What parents need to know
Parents Need to Know
Parents need to know that, like its parent show The Real World, this reality series thrives on arguments, partying, hookups, and struggles with emotional issues. Drinking is constant and often results in drunken silliness or confrontation. One-night stands are also common, as are scenes of couples in bed together or making out (sometimes in flashbacks). Some cast members are outright rude to one another, and angry confrontations about everything from which room someone will sleep in to whether or not someone forcibly kissed someone else are standard fare. Young viewers will get confusing messages about both appropriate behavior and finding respectful ways to disagree or otherwise resolve conflicts.
What's the story?
REUNITED: THE REAL WORLD brings together previous The Real World cast members five years down the line to see how they've changed -- and how those changes affect their group dynamic. Despite the cast members' ostensible increased maturity, the same angry confrontations, wild drunken antics, and sexual tensions of the original series quickly emerge. The familiar confessional set-up -- in which cast members comment on their roommates' behavior -- is still in place, as are many housemates' catty, judgmental attitudes.
Is it any good?
Fans of the original Real World episodes will definitely be interested in catching up with their old favorites, but some will be disheartened to know that the elapsed time has done little to change some folks' problematic attitudes. Some do change for the better, but these transformations aren't as titillating -- and therefore seem to get less airtime than the same old petty arguments. For example, in Reunited: The Real World Vegas the original cast of seven reconvenes in their old suite in The Palms hotel and casino. Most are happy to see one another, though tensions from past events -- including a relationship that carried on after the show ended -- affect the group from the start. And while some of the cast members are still partying like their five-year-younger selves, some have moved on -- one is married and has two young children, and all but one are in serious relationships. So without the strangers-getting-to-know-each-other element, Reunited delivers familiar goods but packs a little less punch.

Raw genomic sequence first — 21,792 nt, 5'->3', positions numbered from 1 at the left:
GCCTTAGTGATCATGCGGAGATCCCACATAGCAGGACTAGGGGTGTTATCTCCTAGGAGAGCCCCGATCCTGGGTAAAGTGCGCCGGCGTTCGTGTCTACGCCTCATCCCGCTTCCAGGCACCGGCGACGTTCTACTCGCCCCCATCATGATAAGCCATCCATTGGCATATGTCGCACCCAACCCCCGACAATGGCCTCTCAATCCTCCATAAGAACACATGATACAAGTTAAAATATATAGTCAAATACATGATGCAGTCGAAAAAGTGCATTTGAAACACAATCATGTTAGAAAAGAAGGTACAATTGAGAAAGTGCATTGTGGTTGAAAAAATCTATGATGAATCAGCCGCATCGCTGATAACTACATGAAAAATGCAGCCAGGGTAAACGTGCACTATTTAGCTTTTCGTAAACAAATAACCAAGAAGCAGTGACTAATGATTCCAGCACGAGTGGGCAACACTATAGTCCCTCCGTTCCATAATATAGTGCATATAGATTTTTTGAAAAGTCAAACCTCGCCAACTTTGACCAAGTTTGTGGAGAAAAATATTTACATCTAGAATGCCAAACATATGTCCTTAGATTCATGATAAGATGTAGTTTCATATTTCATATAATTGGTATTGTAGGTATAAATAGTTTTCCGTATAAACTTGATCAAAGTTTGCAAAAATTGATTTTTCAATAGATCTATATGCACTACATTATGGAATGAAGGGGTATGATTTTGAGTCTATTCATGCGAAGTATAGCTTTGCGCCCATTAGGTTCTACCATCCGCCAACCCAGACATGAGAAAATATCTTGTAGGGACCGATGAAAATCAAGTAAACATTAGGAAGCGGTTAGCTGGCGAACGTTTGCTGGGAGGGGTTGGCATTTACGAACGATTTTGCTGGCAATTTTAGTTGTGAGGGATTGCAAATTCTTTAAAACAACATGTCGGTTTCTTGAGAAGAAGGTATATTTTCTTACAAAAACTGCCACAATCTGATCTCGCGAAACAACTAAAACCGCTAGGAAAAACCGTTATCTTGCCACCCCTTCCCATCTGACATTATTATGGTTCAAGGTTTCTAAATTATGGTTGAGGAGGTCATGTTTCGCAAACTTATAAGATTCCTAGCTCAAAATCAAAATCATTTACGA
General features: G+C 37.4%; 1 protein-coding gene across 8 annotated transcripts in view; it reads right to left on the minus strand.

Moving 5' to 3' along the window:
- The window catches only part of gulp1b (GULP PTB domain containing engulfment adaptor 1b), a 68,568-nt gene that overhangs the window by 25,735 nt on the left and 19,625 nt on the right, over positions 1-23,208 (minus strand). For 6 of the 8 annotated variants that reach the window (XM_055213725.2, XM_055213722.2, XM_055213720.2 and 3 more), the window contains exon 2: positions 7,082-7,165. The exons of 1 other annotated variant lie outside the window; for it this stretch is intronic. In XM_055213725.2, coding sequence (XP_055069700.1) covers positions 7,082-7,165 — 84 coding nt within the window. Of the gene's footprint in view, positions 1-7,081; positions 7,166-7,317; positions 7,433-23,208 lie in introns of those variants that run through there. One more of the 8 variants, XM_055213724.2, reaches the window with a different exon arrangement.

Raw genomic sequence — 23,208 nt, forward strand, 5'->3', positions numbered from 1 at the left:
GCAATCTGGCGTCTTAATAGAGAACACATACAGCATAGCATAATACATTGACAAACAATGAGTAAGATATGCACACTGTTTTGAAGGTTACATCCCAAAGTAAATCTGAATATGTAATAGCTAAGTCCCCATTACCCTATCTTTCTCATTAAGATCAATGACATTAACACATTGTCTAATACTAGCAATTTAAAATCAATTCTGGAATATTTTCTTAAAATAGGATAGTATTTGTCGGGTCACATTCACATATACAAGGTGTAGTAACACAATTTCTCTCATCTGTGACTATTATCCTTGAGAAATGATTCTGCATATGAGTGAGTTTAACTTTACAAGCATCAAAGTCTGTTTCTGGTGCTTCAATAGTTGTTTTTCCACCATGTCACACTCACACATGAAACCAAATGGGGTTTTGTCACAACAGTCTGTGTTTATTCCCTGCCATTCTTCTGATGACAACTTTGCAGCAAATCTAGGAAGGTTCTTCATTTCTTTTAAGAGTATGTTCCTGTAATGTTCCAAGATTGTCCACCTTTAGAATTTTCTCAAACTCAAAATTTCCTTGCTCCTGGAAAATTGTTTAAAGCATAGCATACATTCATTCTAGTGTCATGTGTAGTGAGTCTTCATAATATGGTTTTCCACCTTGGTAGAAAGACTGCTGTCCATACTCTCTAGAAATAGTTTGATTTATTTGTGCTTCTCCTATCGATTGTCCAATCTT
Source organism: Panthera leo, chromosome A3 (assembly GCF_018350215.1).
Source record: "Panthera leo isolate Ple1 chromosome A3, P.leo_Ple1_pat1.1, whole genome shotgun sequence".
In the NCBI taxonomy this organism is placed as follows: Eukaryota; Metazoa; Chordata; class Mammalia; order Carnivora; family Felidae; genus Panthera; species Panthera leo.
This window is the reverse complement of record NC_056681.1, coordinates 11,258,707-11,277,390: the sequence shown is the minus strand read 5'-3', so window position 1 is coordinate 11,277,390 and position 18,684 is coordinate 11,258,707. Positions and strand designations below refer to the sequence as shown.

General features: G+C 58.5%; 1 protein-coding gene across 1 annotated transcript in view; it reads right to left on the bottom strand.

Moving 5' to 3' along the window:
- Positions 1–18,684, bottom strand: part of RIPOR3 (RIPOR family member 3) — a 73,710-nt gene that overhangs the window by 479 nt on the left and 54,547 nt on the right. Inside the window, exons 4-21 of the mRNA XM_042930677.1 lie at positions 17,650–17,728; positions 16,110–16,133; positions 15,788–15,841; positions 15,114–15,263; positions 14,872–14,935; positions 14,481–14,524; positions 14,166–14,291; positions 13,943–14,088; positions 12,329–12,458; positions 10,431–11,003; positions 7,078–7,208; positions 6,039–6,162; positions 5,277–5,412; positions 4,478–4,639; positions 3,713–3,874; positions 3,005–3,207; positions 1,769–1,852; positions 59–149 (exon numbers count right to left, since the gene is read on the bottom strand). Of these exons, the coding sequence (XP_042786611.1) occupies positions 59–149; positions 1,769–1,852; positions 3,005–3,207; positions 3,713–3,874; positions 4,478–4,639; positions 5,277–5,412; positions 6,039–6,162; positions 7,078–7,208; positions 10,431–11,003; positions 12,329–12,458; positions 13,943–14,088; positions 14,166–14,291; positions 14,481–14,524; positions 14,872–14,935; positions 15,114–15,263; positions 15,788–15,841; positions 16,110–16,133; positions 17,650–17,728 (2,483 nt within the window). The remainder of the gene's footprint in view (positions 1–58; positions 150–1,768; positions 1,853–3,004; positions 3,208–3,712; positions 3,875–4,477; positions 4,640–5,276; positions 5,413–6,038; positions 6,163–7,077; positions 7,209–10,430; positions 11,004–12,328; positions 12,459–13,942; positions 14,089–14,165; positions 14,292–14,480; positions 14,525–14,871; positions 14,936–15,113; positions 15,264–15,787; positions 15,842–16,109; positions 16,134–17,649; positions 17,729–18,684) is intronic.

Families can talk about...
Families can talk about the appeal of voyeuristic reality shows like this. Why do people watch? Is it to feel better about their own lives by comparison? Families who've seen the original Real World episodes featuring the cast can talk about how the housemates have (or haven't) changed. Is it more or less than you would have expected? Have you ever reconnected with someone and been happy or unhappy that you did? Have you ever avoided someone you recognized because you didn't want to deal with unresolved issues? How can parents help teens deal with relationships dissolving or transforming over time?